La Strada begins with a death and ends with weeping: for a film about a clown, it is awfully short on banana skins. In one of cinema's most evocative, tragic turns, the lovely, moon-faced Giulietta Masina plays Gelsomina, a naïve young woman who, like her late sister before her, is sold to the brutish travelling performer Zampanò (Anthony Quinn) for 10,000 lira.
The deal’s broker, Gelsomina’s mother, warns Zampanò that Gelsomina “came out strange”, and sure enough, she’s an odd duck, but one that can cheer a crowd with drumrolls, buffoonery and her little trumpet. Fellow artist Zampanò performs a strongman act and breaks an iron chain with his pectorals, a strength he uses to coerce his new companion into cooking, cleaning and conjugal privileges.
After their first night together, she wakes up in tears, then wipes them away, repeatedly. Her optimism and loyalty is repeatedly met with cruelty: he orders her to wait while he rides away with another woman on his motorbike, he whips her for every transgression, he smacks her around for refusing to help him steal from a convent, and he beats her when, after she briefly escapes, she rebuffs his attentions.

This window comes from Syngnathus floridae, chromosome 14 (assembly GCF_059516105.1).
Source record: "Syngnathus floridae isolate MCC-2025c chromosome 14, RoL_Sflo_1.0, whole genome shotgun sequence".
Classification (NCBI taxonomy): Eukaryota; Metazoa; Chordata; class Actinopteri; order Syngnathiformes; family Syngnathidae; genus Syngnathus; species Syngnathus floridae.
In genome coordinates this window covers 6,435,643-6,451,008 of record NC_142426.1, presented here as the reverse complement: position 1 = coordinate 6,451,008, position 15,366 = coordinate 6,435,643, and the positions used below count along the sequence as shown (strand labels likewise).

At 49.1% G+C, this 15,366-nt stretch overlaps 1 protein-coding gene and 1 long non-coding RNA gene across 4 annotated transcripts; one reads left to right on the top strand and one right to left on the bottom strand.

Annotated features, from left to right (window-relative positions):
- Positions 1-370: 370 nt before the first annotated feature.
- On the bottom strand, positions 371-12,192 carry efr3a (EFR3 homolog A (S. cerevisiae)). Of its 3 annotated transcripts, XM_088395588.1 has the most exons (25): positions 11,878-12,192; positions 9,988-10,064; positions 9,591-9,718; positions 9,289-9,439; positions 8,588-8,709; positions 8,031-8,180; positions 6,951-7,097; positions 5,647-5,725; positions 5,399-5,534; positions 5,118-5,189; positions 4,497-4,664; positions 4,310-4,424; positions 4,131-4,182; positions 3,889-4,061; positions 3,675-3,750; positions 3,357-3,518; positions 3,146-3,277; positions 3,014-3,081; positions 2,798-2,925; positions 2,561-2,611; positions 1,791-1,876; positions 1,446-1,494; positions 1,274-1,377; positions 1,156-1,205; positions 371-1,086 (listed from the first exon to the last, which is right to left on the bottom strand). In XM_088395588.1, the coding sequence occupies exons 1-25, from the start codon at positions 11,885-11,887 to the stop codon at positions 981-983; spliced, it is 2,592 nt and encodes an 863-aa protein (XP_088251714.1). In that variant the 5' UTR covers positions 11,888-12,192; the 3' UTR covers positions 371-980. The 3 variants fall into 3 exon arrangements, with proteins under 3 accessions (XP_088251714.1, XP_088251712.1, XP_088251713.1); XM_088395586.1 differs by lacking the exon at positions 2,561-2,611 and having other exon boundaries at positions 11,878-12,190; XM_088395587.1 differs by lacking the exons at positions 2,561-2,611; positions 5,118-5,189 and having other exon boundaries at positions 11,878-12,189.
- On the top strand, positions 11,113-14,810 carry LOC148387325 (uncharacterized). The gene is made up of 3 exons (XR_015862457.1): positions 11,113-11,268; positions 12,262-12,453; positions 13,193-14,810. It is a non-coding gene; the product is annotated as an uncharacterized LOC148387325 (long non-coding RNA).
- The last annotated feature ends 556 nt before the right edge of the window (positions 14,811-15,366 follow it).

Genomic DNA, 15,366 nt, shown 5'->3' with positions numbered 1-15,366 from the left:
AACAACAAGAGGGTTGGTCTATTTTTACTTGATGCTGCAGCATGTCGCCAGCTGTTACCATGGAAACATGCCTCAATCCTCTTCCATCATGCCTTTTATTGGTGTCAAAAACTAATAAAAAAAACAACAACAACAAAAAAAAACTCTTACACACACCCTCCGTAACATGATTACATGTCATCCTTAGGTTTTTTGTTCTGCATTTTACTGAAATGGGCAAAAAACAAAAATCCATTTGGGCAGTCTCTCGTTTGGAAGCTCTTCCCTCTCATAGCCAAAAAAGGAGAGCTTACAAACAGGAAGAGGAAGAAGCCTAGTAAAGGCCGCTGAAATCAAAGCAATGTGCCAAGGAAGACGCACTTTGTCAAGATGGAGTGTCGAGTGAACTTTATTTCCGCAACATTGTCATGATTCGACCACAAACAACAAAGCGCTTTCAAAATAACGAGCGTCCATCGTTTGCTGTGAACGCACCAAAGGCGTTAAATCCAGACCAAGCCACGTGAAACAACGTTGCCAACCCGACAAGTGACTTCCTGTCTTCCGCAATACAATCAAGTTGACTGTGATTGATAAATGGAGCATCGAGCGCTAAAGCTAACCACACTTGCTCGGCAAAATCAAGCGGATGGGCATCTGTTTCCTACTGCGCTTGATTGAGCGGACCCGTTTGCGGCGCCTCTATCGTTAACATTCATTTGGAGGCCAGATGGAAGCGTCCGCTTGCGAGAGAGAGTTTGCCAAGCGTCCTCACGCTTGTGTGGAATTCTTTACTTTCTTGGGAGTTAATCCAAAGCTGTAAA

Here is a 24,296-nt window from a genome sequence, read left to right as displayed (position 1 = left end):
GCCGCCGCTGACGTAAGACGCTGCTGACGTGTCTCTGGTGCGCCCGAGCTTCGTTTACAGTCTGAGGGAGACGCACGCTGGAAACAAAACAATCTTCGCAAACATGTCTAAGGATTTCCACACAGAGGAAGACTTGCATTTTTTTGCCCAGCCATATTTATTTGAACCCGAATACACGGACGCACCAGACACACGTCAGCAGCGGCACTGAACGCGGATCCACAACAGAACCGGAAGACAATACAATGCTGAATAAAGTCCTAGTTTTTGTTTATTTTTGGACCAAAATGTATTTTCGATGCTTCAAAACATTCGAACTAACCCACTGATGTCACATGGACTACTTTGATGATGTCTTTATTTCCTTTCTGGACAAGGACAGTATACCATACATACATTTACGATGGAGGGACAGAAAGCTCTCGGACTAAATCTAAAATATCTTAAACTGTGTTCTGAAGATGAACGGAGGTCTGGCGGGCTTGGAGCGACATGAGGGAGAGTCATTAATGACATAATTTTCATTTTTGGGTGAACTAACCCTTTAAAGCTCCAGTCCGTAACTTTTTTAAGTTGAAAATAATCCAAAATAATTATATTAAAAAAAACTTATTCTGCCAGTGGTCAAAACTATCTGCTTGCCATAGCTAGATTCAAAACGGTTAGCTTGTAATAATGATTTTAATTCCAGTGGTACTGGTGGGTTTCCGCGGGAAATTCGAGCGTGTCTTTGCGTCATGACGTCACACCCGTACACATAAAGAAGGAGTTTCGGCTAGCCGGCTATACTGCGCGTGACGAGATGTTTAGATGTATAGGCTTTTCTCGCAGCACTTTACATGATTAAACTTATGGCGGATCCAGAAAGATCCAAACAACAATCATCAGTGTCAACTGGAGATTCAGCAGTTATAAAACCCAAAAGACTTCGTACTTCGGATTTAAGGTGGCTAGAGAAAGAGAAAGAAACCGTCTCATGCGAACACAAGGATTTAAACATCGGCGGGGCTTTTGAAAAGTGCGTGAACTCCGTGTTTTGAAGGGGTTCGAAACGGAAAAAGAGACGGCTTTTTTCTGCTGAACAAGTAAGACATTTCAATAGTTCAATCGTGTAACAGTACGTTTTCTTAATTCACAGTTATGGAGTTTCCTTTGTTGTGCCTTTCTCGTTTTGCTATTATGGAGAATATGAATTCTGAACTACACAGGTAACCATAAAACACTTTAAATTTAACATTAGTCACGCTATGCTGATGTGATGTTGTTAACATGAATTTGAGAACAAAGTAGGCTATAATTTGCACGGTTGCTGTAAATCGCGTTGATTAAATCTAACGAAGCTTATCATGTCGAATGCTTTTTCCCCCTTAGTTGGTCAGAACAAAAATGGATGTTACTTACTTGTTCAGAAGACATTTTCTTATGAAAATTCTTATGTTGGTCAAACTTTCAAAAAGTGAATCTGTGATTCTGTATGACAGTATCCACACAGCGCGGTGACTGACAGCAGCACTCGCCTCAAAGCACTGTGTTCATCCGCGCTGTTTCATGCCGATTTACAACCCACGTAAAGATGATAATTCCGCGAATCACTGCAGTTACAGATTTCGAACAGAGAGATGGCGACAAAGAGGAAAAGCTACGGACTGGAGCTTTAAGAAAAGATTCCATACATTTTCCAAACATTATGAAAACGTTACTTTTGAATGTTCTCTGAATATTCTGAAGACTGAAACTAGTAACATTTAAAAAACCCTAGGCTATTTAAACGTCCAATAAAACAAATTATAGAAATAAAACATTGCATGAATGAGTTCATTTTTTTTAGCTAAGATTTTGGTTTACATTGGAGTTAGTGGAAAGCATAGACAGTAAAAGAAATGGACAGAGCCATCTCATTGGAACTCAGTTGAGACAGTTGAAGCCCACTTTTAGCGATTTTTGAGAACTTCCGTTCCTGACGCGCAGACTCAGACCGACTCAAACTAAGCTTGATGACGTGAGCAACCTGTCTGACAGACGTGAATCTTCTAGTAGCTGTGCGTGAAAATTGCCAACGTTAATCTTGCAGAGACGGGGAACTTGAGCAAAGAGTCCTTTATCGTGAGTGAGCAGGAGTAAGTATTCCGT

He isn’t any nicer to his male colleagues. When he and Gelsomina end up working in a makeshift circus alongside Il Matto (The Fool), a playful highwire artist and clown (Richard Basehart), Zampanò responds to teasing by chasing Il Matto with a knife. Their rivalry does not end well. Gelsomina brays like a donkey and quacks like a duck during her comedy routines.
“I even teach dogs,” says Zampanò, when he first acquires her. Trapped in a loveless, pre-feminist marriage with a walking study in toxic masculinity, being livestock is all that she can aspire to, and, in the end, not even that.
Made in 1954, just as the golden age of Italian neorealism was petering out and some years before the term Felliniesque came to symbolise busy, fabulous absurdity, La Strada's simple allegorical poetry has been variously interpreted as Christian allegory, pre-feminist tragedy and Freudian tripartite turmoil.
It holds its own, more than six decades on. If Giulietta Masina and Anthony Quinn’s tragic two-step doesn’t break your heart, then Nino Rota’s score will.